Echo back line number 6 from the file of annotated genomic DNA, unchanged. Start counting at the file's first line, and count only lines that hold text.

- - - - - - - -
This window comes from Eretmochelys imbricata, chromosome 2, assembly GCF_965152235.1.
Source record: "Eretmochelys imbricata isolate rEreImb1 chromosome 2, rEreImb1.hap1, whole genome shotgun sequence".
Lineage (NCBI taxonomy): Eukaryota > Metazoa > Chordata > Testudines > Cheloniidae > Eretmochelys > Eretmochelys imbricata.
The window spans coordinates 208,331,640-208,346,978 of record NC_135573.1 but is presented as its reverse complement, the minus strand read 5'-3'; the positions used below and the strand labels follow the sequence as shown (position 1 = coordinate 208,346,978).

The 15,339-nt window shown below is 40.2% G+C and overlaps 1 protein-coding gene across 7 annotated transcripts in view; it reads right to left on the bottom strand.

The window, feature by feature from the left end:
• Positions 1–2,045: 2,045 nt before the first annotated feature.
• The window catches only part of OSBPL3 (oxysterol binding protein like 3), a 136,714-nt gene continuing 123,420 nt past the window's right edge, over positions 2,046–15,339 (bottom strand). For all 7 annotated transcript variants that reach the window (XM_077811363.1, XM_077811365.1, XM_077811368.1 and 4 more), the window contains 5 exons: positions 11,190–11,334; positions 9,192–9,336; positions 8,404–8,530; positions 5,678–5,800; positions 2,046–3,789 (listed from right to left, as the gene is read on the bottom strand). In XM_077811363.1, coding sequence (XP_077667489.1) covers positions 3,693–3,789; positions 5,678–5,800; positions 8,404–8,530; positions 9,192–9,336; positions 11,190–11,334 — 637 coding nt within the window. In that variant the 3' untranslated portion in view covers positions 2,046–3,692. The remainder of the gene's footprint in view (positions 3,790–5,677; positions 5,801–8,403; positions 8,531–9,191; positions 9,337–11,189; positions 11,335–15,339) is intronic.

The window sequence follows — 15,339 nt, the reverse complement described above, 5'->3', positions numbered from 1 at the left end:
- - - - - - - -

The window, feature by feature from the left end: